Companies who implement a smart manufacturing approach focus on using data to continually compare product quality in real time. This preventative measure allows manufacturers to stop quality issues from happening in the first place, maintaining the company’s reputation, and ensuring its products remain of high quality.
Likewise, identifying bottlenecks and inefficiencies throughout the manufacturing process is imperative. By utilizing artificial intelligence and machine learning algorithms, data can be reviewed in real time to discover anomalies and correlate findings with detrimental events. This proactive approach enables a process manufacturer to identify the best set-up possible.
Digital twins help process manufacturers optimize product performance, gain visibility into the in-service life of a product, know when and where to perform predictive maintenance, and understand how to extend a product’s remaining useful life (RUL). These form part of the data-driven digital twin and can be an incredibly useful tool for process manufacturers wanting to gain insight into their machines.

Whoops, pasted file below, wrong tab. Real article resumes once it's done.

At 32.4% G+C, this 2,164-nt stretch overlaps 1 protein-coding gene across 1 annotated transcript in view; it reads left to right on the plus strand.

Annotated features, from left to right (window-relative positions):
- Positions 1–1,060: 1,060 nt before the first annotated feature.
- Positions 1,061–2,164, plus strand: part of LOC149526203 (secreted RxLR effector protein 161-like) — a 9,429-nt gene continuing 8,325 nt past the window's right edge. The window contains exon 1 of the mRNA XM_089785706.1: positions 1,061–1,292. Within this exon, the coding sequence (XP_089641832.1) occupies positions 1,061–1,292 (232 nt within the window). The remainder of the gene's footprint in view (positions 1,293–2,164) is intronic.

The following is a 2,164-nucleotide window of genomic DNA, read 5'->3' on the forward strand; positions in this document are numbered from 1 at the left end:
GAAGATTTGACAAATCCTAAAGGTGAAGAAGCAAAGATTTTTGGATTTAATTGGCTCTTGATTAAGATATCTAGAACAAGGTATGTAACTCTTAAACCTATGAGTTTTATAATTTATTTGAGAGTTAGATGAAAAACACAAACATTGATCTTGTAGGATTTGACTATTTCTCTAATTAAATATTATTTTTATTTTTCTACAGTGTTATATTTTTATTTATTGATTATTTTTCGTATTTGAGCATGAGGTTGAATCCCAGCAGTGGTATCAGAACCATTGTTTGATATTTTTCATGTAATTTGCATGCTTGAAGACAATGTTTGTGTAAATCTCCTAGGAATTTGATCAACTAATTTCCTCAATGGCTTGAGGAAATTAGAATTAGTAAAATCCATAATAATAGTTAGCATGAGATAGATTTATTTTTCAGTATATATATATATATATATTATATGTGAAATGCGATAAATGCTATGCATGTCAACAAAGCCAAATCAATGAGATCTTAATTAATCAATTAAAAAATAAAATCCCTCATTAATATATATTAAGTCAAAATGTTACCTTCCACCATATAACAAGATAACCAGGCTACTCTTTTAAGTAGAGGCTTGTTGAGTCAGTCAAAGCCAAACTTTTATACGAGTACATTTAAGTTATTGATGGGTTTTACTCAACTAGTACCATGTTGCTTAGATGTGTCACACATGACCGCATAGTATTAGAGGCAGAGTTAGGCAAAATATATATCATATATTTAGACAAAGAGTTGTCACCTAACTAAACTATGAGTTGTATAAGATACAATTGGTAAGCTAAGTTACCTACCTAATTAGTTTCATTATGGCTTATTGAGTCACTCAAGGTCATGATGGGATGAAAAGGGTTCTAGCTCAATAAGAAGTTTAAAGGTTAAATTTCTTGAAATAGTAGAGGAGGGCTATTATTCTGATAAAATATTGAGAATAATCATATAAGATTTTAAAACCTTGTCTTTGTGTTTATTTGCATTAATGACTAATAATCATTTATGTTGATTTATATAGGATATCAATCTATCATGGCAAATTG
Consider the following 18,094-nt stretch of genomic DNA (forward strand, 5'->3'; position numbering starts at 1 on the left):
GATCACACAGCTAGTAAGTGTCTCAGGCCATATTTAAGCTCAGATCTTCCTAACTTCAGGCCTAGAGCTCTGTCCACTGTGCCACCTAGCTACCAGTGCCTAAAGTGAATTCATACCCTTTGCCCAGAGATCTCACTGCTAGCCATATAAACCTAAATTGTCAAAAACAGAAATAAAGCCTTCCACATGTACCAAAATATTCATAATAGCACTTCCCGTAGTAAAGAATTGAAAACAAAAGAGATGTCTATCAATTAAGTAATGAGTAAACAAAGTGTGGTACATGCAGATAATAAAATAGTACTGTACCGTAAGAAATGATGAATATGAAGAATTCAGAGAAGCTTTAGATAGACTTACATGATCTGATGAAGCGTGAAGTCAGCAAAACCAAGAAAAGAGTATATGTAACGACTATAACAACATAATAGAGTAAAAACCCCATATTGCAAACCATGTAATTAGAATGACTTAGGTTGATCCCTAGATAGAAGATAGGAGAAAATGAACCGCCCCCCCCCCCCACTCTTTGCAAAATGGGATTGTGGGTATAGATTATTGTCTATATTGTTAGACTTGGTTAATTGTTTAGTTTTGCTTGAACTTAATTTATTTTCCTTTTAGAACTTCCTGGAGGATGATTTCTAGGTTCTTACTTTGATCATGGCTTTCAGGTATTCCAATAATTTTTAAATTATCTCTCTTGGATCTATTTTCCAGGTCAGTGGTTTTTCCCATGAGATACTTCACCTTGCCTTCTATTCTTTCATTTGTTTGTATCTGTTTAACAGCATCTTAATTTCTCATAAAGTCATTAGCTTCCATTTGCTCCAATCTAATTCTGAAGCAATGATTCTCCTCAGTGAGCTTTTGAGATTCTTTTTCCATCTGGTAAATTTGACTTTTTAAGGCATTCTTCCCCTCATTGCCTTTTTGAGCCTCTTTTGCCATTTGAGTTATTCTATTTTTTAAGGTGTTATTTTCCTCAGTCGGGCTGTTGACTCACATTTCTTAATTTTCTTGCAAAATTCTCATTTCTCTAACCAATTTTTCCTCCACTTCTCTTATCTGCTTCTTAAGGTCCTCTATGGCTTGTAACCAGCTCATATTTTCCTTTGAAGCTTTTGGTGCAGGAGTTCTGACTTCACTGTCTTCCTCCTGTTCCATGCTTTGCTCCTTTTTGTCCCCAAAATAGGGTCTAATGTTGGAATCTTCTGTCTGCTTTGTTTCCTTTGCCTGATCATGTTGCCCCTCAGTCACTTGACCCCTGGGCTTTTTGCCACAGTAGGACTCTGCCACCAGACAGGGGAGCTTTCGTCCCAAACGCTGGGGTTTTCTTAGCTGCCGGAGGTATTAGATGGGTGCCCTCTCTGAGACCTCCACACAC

Within process manufacturing, discrete element modeling software such as Altair EDEM™ can be incorporated into the digital twin model to simulate processes such as mixing, coating, and die filling. In a holistic process model, forces, pressures and wear on the equipment caused by the bulk material can be analyzed, providing an understanding on how the material affects the equipment. In processes where having a deeper insight of equipment functionality when handling bulk material is necessary, EDEM coupled with Altair MotionSolve™ can provide a detailed analysis of bulk material on key components, such as a hydraulics system. This allows a better understanding of the equipment response to the interaction with the bulk material.